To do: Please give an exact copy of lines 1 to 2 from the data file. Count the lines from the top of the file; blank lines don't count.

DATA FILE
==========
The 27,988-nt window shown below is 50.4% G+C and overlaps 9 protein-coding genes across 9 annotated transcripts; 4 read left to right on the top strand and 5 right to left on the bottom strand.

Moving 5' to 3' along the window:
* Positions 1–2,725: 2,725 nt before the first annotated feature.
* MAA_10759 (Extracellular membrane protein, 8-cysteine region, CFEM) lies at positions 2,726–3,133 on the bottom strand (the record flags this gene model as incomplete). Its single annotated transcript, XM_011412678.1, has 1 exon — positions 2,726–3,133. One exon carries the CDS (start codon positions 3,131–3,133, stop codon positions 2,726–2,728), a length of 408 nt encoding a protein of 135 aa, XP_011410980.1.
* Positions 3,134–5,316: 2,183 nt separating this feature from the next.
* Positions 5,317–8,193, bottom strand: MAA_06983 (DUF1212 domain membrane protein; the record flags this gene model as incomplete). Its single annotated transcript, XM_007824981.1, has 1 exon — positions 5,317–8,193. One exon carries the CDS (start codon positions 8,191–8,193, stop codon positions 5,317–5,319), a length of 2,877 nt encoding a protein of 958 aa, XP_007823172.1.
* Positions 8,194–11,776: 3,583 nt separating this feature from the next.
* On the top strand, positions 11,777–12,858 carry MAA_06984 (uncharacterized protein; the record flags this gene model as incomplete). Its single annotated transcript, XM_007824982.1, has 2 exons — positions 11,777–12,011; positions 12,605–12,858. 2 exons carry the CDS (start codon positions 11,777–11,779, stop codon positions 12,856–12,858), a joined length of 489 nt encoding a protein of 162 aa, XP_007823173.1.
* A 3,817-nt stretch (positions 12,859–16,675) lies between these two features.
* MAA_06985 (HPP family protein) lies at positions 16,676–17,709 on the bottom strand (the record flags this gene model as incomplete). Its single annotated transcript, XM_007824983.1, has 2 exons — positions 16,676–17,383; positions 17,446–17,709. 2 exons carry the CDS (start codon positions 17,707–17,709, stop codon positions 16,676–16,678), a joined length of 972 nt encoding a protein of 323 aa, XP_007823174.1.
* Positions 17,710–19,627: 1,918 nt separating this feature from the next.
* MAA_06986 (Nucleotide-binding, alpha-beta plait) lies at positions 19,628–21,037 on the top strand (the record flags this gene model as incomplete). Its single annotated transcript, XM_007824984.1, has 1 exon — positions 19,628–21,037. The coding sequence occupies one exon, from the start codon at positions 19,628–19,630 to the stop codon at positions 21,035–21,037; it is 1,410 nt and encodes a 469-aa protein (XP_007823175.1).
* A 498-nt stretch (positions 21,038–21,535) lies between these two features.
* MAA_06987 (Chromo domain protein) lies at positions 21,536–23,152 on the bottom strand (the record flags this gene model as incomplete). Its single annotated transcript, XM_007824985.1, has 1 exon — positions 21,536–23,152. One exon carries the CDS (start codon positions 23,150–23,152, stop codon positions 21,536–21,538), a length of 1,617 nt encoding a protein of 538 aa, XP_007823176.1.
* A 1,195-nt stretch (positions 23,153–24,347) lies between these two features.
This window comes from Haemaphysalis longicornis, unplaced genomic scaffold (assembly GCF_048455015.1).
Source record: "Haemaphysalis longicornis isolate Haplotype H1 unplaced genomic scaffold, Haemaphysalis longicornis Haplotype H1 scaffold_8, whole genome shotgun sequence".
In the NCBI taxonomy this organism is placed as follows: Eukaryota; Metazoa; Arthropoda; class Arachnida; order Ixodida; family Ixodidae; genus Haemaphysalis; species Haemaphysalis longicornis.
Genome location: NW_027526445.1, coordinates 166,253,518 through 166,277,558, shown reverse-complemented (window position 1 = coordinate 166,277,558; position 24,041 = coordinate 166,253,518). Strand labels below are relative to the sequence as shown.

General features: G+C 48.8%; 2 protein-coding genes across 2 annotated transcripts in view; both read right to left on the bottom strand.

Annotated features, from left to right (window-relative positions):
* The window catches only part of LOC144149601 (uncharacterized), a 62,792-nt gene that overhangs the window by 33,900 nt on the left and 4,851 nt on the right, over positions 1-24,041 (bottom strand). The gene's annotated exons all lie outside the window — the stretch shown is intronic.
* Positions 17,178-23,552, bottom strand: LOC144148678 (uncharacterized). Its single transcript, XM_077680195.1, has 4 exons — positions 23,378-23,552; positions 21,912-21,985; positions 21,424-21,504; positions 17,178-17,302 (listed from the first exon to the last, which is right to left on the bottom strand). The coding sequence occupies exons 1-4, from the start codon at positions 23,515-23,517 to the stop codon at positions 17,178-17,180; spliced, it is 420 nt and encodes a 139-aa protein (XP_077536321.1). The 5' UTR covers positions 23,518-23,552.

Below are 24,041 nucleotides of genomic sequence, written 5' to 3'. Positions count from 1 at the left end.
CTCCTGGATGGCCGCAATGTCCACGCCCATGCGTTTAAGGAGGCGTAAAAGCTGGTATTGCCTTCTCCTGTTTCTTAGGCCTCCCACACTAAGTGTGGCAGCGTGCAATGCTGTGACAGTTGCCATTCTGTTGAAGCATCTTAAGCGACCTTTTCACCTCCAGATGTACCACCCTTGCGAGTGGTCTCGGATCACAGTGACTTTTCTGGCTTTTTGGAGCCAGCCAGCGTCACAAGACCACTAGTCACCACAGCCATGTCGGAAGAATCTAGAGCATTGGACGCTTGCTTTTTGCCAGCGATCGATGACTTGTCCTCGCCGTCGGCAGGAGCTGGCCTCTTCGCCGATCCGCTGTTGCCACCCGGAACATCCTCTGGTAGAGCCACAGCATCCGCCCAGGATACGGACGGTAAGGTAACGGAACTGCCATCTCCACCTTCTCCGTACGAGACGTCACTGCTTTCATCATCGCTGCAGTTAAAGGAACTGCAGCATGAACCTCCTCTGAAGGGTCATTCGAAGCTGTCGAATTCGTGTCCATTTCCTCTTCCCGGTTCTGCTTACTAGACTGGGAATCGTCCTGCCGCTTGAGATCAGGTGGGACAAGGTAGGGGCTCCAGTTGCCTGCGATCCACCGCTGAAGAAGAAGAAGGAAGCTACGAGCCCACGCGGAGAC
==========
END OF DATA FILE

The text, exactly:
The 27,988-nt window shown below is 50.4% G+C and overlaps 9 protein-coding genes across 9 annotated transcripts; 4 read left to right on the top strand and 5 right to left on the bottom strand.

Moving 5' to 3' along the window: